Ethics

EU Commission advances work on AI ethical guidelines

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The EU Commission is advancing work on the establishment of AI ethical guidelines to ensure they can be put into practice.

A group of industry experts were appointed in 2016 to establish guidelines which ensure that AI is developed sensibly.

There are seven key pillars to the EU’s ethical AI strategy:

  1. Human agency and oversight
  2. Robustness and safety
  3. Privacy and data governance
  4. Transparency
  5. Diversity, non-discrimination, and fairness
  6. Societal and environmental well-being
  7. Accountability

The EU wants to promote its guidelines on the global stage. It plans on strengthening cooperation with ‘like-minded’ partners such as Japan, Canada, and Singapore, while engaging in dialogue with the G7 and G20.

Mariya Gabriel, EU Commissioner for Digital Economy and Society, added:

“Today, we are taking an important step towards ethical and secure AI in the EU. We now have a solid foundation based on EU values and following an extensive and constructive engagement from many stakeholders including businesses, academia and civil society.

We will now put these requirements to practice and at the same time foster an international discussion on human-centric AI.”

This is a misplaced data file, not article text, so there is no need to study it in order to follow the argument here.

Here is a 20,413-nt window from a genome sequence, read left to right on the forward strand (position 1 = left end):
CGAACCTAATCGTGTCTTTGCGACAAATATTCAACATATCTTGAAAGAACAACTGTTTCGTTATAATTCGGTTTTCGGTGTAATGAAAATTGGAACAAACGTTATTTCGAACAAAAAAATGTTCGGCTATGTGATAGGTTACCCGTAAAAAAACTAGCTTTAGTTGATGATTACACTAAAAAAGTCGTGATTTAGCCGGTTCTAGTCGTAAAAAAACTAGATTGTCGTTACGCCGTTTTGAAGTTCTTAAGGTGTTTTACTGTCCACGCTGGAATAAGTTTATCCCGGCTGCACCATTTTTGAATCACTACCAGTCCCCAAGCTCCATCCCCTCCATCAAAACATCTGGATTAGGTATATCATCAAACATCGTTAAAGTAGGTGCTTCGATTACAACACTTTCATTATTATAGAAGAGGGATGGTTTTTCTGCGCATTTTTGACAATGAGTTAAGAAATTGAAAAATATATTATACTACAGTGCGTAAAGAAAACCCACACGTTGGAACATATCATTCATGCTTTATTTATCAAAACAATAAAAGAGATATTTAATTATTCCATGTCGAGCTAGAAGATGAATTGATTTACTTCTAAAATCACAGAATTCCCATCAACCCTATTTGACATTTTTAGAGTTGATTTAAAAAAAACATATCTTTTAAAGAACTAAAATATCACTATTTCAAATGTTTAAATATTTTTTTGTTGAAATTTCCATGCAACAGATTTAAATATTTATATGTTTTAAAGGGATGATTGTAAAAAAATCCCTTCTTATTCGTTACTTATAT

Some experts have criticised the EU for its strict policies around the collection and processing of data, especially since GDPR came into effect.

Commenting on GDPR’s effect on AI startups for our sister publication IoT News, Digital Law UK Managing Director Peter Wright said:

“You’ve got your Silicon Valley startup that can access large amounts of money from investors, access specialist knowledge in the field, and will not be fighting with one arm tied behind its back like a competitor in Europe.

Very often we hear ‘Where are the British and European Googles and Facebooks?’ Well, it’s because of barriers like this which stop organisations like that being possible to grow and develop.”

While few debate the need for personal data to be protected, large amounts of it are needed for training AI models even if the data is anonymised.

Critics believe the EU’s strict policies will see the continent fall behind competitors such as the US and China; where data protection ranges from more lenient, to practically non-existent.

Afke Schaart, VP and Head of Europe at GSMA, welcomes the EU’s guidelines:

“The powerful combination of AI with 5G and The Internet of Things will transform entire industries and enable new disruptive services. Only with the right conditions will European companies be able to capture the full potential of AI and develop consumer trust in a new era of Intelligent Connectivity.

These guidelines are an important first step towards achieving the objective of unlocking innovation in AI while ensuring that acting ethically does not undermine Europe’s future competitiveness.

Members of the EU’s AI expert group will present their work tomorrow (April 8th) during the third ‘Digital Day’ in Brussels.

Interested in hearing industry leaders discuss subjects like this and their use cases? Attend the co-located AI & Big Data Expo events with upcoming shows in Silicon Valley, London, and Amsterdam to learn more. Co-located with the IoT Tech Expo, Blockchain Expo, and Cyber Security & Cloud Expo.

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